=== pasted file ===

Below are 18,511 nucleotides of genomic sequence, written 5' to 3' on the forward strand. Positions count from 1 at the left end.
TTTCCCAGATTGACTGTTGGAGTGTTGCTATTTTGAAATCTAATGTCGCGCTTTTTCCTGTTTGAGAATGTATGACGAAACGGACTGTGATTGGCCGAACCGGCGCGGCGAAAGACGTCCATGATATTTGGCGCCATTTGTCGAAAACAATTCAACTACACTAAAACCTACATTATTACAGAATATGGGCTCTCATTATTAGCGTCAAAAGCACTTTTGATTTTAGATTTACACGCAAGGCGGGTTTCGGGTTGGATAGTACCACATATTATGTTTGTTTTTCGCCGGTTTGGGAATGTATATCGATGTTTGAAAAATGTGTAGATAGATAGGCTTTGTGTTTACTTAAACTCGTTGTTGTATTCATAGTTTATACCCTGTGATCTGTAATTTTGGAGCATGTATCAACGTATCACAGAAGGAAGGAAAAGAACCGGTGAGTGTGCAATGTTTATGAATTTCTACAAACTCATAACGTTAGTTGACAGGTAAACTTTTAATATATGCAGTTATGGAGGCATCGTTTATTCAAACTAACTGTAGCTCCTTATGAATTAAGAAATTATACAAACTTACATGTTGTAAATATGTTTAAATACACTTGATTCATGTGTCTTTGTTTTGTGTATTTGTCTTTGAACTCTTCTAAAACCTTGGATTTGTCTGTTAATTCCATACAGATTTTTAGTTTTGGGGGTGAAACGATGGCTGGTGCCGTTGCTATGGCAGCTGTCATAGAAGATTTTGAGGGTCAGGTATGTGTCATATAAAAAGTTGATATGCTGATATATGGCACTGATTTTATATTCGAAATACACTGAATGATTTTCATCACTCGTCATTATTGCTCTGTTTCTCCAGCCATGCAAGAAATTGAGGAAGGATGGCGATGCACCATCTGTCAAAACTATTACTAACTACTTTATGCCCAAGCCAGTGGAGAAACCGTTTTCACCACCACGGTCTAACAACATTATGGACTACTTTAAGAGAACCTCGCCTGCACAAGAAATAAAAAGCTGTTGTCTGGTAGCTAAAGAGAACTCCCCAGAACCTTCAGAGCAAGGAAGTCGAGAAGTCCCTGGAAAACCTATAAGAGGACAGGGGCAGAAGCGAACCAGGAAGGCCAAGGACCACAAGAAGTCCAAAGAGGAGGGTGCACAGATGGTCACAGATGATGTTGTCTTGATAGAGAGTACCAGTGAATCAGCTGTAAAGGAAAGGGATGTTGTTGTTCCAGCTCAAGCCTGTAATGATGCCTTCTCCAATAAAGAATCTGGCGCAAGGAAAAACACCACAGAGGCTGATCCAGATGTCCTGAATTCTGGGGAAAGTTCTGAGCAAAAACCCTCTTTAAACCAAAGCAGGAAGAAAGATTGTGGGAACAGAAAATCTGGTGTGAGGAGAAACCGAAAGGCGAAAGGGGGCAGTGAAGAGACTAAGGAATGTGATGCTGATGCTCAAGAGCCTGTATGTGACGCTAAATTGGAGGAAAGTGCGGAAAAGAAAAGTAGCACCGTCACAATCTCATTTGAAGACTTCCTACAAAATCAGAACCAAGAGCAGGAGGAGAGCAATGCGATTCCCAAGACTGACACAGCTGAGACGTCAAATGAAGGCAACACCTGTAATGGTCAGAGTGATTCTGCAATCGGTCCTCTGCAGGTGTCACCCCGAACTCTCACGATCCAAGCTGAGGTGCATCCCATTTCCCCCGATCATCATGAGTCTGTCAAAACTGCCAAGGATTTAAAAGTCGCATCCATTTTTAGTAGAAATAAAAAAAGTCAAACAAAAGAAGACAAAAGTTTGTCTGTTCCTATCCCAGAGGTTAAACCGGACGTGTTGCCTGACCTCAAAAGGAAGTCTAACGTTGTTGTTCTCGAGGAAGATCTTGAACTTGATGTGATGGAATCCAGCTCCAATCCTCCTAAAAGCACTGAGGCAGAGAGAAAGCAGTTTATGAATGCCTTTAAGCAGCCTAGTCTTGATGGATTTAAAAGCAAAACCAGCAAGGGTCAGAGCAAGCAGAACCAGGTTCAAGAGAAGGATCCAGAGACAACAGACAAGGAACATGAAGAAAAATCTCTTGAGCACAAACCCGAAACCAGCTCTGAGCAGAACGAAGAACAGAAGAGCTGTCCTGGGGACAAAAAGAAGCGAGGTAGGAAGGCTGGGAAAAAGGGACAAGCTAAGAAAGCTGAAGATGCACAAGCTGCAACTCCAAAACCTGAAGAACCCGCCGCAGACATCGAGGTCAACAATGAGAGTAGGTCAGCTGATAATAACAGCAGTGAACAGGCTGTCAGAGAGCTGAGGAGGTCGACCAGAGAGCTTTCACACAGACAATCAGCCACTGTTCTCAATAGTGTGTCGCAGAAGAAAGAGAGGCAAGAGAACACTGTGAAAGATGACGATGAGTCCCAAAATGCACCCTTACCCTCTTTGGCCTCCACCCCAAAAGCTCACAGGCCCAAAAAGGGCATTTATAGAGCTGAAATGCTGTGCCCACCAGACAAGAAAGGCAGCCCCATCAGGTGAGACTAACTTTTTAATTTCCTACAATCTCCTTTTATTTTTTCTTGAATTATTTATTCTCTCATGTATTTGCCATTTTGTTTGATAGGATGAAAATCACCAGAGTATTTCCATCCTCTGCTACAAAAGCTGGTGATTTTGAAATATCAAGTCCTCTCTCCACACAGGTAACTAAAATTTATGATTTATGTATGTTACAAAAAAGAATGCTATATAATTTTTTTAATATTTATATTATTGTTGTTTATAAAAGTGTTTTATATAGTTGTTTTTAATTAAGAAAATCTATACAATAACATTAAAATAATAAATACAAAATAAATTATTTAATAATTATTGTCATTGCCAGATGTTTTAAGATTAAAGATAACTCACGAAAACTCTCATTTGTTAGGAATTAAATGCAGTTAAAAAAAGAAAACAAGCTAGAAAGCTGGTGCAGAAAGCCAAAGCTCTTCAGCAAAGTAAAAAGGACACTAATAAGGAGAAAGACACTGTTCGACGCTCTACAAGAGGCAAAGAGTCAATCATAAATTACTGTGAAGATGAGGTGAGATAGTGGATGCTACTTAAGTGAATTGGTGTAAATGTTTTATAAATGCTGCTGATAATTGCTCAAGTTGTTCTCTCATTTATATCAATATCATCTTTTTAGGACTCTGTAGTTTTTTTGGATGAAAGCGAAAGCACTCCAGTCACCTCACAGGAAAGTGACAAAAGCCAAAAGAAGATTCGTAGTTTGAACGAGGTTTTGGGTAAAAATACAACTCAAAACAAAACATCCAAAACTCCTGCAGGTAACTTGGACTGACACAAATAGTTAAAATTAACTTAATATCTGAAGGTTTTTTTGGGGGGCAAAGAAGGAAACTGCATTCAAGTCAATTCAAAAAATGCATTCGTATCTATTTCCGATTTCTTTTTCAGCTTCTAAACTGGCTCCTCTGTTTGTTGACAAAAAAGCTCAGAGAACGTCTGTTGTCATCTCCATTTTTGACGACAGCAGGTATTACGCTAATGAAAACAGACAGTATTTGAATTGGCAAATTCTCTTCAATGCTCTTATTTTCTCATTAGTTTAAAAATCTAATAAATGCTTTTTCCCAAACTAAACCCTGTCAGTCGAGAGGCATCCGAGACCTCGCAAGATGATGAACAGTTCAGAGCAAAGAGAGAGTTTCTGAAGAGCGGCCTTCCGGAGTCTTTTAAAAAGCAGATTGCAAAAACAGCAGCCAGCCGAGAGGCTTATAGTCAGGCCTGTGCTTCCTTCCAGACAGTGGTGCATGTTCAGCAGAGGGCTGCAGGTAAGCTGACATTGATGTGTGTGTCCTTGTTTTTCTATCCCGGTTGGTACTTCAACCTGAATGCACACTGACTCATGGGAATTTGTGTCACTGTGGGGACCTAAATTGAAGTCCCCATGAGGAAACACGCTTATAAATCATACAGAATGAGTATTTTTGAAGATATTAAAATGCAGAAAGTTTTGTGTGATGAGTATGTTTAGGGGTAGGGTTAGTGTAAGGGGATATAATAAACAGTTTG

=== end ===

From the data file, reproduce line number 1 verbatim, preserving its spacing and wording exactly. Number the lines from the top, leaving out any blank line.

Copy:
Below are 18,511 nucleotides of genomic sequence, written 5' to 3' on the forward strand. Positions count from 1 at the left end.